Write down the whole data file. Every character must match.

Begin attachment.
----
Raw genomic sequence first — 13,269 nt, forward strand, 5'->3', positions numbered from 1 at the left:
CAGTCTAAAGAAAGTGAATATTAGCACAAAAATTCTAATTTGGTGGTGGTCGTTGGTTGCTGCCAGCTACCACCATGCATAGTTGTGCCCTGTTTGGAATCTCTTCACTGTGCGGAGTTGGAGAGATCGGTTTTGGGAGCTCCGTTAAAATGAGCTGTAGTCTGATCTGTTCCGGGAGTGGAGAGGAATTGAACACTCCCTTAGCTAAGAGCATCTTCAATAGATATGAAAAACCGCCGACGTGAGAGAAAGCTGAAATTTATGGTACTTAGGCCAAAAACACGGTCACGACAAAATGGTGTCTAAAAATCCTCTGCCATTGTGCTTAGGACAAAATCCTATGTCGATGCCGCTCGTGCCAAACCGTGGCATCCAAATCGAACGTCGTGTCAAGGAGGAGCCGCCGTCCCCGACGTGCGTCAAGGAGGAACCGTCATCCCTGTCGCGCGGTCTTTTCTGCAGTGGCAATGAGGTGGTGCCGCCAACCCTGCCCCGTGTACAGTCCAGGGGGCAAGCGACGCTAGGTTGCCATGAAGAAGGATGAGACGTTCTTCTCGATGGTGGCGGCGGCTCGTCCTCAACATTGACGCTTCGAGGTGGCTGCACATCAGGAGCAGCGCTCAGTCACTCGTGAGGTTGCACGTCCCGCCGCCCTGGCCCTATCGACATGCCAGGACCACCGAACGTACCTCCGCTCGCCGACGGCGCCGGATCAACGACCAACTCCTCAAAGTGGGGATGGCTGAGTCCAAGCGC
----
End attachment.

Raw genomic sequence first — 13,269 nt, forward strand, 5'->3', positions numbered from 1 at the left:
CAGTCTAAAGAAAGTGAATATTAGCACAAAAATTCTAATTTGGTGGTGGTCGTTGGTTGCTGCCAGCTACCACCATGCATAGTTGTGCCCTGTTTGGAATCTCTTCACTGTGCGGAGTTGGAGAGATCGGTTTTGGGAGCTCCGTTAAAATGAGCTGTAGTCTGATCTGTTCCGGGAGTGGAGAGGAATTGAACACTCCCTTAGCTAAGAGCATCTTCAATAGATATGAAAAACCGCCGACGTGAGAGAAAGCTGAAATTTATGGTACTTAGGCCAAAAACACGGTCACGACAAAATGGTGTCTAAAAATCCTCTGCCATTGTGCTTAGGACAAAATCCTATGTCGATGCCGCTCGTGCCAAACCGTGGCATCCAAATCGAACGTCGTGTCAAGGAGGAGCCGCCGTCCCCGACGTGCGTCAAGGAGGAACCGTCATCCCTGTCGCGCGGTCTTTTCTGCAGTGGCAATGAGGTGGTGCCGCCAACCCTGCCCCGTGTACAGTCCAGGGGGCAAGCGACGCTAGGTTGCCATGAAGAAGGATGAGACGTTCTTCTCGATGGTGGCGGCGGCTCGTCCTCAACATTGACGCTTCGAGGTGGCTGCACATCAGGAGCAGCGCTCAGTCACTCGTGAGGTTGCACGTCCCGCCGCCCTGGCCCTATCGACATGCCAGGACCACCGAACGTACCTCCGCTCGCCGACGGCGCCGGATCAACGACCAACTCCTCAAAGTGGGGATGGCTGAGTCCAAGCGC